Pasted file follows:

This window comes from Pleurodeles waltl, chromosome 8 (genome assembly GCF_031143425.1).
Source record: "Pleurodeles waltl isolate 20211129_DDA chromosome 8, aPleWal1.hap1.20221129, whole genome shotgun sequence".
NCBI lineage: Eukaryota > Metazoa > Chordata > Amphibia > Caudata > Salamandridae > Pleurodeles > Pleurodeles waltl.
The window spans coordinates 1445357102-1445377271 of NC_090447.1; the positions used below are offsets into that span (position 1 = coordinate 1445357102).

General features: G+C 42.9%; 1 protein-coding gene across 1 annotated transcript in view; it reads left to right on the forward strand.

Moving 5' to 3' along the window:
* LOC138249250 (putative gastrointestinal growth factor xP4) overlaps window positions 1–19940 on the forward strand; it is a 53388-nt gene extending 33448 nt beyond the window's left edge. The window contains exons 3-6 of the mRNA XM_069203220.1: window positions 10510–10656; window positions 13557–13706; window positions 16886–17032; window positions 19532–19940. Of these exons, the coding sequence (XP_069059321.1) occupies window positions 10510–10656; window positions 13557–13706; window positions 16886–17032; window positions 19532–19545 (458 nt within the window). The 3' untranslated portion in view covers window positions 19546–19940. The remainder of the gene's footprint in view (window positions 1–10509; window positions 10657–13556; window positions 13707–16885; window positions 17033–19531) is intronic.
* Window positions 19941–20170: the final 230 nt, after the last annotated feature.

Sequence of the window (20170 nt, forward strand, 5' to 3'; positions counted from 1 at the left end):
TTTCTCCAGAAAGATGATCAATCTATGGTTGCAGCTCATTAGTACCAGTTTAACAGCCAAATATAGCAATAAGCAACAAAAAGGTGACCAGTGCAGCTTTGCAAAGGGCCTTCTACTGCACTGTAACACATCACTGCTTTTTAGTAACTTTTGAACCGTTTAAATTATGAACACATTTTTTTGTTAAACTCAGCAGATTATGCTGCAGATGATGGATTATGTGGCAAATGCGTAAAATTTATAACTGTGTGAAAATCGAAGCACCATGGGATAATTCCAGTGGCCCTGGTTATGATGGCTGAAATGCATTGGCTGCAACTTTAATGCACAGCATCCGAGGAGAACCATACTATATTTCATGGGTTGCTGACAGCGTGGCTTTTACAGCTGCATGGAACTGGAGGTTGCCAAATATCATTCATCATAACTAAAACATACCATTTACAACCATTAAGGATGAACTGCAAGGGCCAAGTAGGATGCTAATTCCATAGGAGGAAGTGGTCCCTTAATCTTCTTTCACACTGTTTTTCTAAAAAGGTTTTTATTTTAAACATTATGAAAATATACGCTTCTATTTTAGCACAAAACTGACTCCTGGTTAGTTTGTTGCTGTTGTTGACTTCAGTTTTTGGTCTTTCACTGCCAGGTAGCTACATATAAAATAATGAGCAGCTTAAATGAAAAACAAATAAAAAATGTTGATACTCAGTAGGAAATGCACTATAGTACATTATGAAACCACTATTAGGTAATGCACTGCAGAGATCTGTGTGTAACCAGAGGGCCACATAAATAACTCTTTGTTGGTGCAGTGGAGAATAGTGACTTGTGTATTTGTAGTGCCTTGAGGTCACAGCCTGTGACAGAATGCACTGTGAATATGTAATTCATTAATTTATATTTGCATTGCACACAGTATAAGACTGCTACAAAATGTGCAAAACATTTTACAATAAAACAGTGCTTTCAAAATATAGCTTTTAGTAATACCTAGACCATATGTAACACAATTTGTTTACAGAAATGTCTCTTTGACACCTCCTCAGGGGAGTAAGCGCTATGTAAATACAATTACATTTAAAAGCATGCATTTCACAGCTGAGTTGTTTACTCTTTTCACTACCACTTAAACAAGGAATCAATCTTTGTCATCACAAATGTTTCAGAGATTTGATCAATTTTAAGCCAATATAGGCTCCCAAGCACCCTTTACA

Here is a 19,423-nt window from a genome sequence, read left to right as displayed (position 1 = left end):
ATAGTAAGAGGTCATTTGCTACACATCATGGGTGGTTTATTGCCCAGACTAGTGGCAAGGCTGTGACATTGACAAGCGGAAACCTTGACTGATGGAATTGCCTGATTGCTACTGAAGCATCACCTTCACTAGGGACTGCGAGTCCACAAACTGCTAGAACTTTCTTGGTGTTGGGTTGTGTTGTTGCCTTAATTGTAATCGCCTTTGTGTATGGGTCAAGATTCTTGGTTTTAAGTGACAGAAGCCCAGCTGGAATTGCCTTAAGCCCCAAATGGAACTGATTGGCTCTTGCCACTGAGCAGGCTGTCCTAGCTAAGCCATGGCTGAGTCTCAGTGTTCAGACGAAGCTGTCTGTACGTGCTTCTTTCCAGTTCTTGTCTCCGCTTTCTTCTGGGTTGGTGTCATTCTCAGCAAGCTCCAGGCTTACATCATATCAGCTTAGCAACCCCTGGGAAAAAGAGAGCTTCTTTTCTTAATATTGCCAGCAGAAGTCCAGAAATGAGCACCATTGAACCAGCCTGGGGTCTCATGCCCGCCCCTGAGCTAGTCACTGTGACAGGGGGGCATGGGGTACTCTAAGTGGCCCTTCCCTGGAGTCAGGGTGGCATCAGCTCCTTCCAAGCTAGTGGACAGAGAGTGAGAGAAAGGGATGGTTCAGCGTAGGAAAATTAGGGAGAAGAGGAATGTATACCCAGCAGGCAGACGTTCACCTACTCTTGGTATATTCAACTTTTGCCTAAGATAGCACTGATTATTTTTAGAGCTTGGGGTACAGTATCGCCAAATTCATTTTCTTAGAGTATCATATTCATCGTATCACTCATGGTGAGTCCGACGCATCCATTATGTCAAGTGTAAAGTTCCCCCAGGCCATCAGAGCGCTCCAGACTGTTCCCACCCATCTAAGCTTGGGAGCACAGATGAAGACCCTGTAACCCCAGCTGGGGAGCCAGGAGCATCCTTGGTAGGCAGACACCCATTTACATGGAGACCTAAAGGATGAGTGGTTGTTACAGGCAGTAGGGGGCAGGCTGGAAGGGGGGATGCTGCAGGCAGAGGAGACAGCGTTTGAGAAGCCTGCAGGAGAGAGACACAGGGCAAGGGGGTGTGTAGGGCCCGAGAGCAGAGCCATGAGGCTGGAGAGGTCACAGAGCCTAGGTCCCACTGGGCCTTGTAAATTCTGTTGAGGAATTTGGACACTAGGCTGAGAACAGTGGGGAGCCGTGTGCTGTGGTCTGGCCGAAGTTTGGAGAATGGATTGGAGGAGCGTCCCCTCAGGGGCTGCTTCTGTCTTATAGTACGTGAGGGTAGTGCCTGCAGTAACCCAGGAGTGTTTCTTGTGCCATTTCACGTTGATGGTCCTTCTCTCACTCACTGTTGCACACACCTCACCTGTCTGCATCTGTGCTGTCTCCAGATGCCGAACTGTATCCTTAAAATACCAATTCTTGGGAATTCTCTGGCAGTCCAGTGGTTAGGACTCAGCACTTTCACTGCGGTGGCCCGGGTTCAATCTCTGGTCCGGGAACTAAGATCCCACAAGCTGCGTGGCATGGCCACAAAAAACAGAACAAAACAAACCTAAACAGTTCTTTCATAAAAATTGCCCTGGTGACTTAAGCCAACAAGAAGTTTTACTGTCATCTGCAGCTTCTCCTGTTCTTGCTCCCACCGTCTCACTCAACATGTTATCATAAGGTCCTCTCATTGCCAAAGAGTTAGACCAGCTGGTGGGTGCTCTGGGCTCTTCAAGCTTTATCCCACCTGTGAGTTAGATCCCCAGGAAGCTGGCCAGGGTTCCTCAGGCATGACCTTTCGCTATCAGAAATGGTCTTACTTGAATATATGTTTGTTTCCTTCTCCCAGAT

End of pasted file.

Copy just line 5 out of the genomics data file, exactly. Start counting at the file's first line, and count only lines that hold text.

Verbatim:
General features: G+C 42.9%; 1 protein-coding gene across 1 annotated transcript in view; it reads left to right on the forward strand.